San Francisco Contractor Ordered to Pay $332,777.26 in Restitution after Scamming Now-Deceased Elderly Homeowner for Years

Chesa Boudin at the February 15 Press Conference

By Alex Jimenez

SAN FRANCISCO, CA – San Francisco District Attorney Chesa Boudin last week announced the recovery of more than $300,000 in restitution to an elderly woman’s estate after years of fraud and deception by San Francisco General Contractor William Harold Schwarz.

The DA’s office reports that Schwarz pleaded guilty to felony grand theft, was sentenced to two years felony probation, and ordered to pay the victim’s estate $332,777.26 in restitution for the theft he committed.

Additionally, Schwarz is prohibited from working as a contractor during his probation and will pay fines and fees associated with the crime.

“Our elderly residents are often the most vulnerable to these crimes. Those who take advantage of our elders and prey upon their vulnerabilities will be held accountable,” said District Attorney Boudin, adding, “We are pleased that we were able to get restitution for the victim after such an enormous betrayal.”

The DA’s press release suggests that Schwarz befriended an elderly San Francisco homeowner while working as a general contractor and completing small jobs for the victim. Schwarz had spent years developing a relationship with the victim and, after gaining her trust, convinced her to pay him large sums of money for work on her home.

The work was either never completed or “he did a poor job,” said the DA’s office.

It was discovered from written contracts that Schwarz was also billing the victim multiple times for the same work and dramatically overcharging for the minimal work that was done on the home.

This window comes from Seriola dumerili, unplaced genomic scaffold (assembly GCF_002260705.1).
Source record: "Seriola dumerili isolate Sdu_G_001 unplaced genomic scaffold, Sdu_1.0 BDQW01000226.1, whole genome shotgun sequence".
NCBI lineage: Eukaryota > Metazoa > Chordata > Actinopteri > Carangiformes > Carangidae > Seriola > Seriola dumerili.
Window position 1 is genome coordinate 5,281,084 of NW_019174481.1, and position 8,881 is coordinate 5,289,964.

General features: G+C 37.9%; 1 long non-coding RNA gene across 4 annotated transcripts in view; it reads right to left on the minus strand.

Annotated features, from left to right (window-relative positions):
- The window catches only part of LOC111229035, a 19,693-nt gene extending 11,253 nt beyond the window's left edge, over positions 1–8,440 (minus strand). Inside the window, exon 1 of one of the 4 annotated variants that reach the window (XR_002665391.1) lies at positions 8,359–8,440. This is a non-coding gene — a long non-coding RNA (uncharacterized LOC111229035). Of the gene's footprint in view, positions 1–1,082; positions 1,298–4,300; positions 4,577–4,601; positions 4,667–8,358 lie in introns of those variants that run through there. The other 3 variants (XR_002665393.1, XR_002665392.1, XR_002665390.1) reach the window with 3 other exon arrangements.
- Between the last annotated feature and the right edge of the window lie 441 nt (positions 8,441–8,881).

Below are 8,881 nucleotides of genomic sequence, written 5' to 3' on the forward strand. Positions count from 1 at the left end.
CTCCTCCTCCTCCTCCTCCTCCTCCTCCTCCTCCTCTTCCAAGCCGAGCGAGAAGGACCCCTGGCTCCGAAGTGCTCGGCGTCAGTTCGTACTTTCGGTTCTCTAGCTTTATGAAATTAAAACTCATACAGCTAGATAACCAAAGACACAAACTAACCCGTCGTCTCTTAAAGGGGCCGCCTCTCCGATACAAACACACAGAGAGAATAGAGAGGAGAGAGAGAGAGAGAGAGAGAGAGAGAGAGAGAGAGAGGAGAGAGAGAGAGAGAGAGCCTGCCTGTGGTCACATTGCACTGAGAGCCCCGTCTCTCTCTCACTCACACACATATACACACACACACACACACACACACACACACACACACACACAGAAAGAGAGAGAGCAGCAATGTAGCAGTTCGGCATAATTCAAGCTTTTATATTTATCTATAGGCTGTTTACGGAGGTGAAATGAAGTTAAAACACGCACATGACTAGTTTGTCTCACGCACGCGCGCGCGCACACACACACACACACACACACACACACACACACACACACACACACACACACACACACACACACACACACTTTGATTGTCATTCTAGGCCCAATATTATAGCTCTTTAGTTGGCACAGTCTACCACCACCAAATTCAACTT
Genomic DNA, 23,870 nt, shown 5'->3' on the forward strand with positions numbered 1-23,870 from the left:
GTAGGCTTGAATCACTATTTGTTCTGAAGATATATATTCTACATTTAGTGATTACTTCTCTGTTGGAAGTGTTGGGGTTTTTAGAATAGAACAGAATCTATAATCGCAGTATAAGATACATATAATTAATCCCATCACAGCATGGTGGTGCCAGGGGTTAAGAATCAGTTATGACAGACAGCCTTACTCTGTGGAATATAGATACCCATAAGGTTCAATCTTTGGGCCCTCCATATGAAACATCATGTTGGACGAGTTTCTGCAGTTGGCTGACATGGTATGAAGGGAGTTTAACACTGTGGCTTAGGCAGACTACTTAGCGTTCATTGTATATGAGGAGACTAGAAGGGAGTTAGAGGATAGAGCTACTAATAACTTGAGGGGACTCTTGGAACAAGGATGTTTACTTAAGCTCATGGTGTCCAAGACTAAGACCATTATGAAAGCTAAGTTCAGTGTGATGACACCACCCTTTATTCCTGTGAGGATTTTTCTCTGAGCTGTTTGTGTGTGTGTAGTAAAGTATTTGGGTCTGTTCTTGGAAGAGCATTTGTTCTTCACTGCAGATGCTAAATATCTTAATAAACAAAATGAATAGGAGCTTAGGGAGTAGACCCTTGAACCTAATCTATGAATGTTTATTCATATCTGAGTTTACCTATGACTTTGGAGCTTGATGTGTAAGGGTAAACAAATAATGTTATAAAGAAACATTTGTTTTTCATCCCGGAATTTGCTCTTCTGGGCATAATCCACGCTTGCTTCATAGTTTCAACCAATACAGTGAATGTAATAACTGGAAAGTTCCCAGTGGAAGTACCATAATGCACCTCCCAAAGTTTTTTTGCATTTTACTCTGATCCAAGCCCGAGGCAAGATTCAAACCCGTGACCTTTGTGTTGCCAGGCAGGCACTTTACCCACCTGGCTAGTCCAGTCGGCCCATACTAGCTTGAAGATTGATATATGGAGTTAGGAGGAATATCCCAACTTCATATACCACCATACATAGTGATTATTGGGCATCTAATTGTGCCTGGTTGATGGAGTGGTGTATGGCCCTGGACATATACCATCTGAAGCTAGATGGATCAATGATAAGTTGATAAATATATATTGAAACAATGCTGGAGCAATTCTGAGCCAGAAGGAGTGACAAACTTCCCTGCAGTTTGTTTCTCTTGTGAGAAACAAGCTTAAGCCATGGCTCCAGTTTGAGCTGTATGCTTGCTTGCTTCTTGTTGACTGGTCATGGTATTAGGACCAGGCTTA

Intervention by law enforcement and Assistant District Attorney Phoebe Maffei was made possible after the victim’s cousin discovered the fraud and diligently advocated on the victim’s behalf.

The San Francisco Police Department, the Contractors State Licensing Board, and ADA Maffei worked together to ensure that Schwarz was held responsible for his crime.

Elderly abuse of all kinds has been a growing concern both locally and nationally, and the FBI reports that millions of elderly Americans fall victim to financial fraud with seniors accumulating $3 billion in losses annually.

Meanwhile, crimes against the elderly in San Francisco have been well documented through the media or captured on video, as physical attacks and robberies garner a majority of the attention.

There is limited data indicating that elder financial fraud is exclusively a San Francisco problem, and the consensus among the public is that more needs to be done to protect elder residents.

In November, Boudin launched a campaign to combat elder abuse, acknowledging that elder abuse incidents may be underreported. The campaign urges victims, witnesses, and other community members to come forward to report all forms of elder abuse, including financial abuse, racially targeted attacks, and elder neglect.

When reached for further comment, the DA’s office said it has expanded outreach to protect elder community members, in addition to creating a unit that focuses on elder abuse.

A recently published annual report by the DA’s office provides more information on the work being done to combat elder abuse, including public service announcements warning people of scams and how to get help and protect themselves against abuse. There is also an elder abuse steering committee.

About The Author

Alex Jimenez is a 4th year politcal science major at the University of Calfornia, Berkeley. He has future aspirations to attend law school and is from Pleasanton, Ca.

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      1. Bill Marshall

        Actually, an attorney was to have deliver a “cease and desist” order re:  her complaints, but got it jumbled up, and it came out as a “cyst and decease order”… thinking that was a Court directive, she complied…

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